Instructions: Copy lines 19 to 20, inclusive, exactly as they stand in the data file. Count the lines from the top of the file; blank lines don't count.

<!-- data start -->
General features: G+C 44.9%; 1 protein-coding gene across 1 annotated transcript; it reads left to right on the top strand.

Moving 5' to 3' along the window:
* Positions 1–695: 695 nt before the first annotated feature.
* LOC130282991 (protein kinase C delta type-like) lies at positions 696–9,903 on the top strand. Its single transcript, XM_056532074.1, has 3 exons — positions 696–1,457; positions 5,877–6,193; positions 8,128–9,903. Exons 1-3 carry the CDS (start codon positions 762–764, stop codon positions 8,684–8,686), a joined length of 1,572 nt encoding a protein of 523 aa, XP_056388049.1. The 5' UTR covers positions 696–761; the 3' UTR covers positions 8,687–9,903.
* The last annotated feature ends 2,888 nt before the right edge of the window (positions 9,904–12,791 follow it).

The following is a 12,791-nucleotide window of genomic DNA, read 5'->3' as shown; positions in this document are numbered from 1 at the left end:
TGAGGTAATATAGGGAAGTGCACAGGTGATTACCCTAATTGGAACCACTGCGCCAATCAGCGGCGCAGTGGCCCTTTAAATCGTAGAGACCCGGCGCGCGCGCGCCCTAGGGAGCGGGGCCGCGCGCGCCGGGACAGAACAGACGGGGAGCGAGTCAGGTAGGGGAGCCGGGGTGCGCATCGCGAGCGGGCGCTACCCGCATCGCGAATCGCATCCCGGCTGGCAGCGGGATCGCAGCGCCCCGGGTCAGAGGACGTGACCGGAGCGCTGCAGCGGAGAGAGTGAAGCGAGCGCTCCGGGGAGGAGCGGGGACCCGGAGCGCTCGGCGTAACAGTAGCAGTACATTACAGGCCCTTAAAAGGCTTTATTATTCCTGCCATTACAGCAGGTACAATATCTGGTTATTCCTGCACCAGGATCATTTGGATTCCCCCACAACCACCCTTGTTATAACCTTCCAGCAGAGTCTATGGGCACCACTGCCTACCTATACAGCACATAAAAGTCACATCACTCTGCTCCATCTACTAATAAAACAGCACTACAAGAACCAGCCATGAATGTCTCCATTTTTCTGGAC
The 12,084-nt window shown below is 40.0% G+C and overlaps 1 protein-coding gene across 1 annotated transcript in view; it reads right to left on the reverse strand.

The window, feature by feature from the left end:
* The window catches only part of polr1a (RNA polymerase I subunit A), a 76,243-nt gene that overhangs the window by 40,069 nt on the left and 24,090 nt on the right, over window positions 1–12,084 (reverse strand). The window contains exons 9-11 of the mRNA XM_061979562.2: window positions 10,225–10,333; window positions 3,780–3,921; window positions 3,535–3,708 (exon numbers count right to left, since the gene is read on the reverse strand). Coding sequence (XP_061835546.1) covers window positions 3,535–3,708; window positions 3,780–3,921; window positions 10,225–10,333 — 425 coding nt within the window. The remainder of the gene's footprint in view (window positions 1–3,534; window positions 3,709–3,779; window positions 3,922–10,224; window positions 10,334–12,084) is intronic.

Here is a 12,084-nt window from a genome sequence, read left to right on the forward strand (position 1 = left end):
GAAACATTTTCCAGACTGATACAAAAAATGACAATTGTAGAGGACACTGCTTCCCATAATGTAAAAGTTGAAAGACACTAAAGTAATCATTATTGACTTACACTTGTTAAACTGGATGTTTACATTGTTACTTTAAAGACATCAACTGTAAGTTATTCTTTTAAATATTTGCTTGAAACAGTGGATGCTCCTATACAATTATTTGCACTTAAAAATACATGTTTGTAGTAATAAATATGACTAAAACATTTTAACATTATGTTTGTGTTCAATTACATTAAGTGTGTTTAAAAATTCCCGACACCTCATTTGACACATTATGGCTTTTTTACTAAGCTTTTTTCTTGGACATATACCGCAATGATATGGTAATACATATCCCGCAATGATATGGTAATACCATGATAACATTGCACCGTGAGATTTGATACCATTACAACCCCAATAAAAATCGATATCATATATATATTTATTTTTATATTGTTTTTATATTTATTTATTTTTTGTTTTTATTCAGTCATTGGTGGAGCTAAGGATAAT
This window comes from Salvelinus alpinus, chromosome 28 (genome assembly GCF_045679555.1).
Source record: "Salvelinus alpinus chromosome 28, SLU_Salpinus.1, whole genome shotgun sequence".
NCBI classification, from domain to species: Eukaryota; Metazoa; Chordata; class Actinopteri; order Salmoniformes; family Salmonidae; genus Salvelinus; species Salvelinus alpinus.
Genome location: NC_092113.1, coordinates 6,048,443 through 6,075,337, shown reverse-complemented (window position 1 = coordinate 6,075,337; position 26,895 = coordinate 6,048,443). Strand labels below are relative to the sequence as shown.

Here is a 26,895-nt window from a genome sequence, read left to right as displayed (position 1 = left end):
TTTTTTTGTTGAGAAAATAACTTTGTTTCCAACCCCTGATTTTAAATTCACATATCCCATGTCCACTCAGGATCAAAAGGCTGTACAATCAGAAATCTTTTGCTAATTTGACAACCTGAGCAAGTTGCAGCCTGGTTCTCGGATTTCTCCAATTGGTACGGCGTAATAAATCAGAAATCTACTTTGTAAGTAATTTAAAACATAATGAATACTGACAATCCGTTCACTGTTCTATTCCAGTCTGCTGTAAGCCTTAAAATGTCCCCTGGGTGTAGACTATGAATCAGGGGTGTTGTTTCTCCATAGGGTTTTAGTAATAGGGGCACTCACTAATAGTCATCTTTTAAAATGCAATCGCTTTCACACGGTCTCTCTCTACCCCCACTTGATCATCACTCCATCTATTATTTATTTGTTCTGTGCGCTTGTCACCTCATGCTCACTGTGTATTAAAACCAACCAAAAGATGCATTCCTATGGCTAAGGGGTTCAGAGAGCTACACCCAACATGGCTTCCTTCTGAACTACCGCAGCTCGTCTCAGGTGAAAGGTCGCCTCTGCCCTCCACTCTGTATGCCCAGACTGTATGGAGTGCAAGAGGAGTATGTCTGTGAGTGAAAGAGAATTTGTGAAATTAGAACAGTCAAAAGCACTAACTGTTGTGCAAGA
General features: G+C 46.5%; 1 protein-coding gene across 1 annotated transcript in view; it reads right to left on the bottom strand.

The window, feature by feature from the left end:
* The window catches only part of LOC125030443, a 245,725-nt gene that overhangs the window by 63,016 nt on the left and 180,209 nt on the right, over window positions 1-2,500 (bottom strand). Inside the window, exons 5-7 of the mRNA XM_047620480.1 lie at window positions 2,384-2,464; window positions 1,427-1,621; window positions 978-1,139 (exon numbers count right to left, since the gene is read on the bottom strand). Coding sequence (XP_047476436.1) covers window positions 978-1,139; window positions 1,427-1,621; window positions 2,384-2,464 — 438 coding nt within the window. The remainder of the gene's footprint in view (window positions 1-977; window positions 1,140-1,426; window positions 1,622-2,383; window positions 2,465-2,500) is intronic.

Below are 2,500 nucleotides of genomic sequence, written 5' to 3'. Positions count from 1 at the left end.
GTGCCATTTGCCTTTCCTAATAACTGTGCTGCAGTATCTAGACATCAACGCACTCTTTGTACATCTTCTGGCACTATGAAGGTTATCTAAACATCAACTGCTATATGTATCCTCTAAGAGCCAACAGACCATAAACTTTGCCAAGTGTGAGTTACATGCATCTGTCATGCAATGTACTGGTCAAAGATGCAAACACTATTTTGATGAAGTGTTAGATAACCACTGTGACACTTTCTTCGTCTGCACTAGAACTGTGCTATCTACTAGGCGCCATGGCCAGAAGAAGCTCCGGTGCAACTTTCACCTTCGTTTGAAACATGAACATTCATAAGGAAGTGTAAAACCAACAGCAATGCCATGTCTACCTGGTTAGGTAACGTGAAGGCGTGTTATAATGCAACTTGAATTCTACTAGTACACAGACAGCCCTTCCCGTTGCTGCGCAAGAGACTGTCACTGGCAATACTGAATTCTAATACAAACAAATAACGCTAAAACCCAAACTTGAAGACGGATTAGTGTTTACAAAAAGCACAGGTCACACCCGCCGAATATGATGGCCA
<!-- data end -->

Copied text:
General features: G+C 46.5%; 1 protein-coding gene across 1 annotated transcript in view; it reads right to left on the bottom strand.

The window, feature by feature from the left end: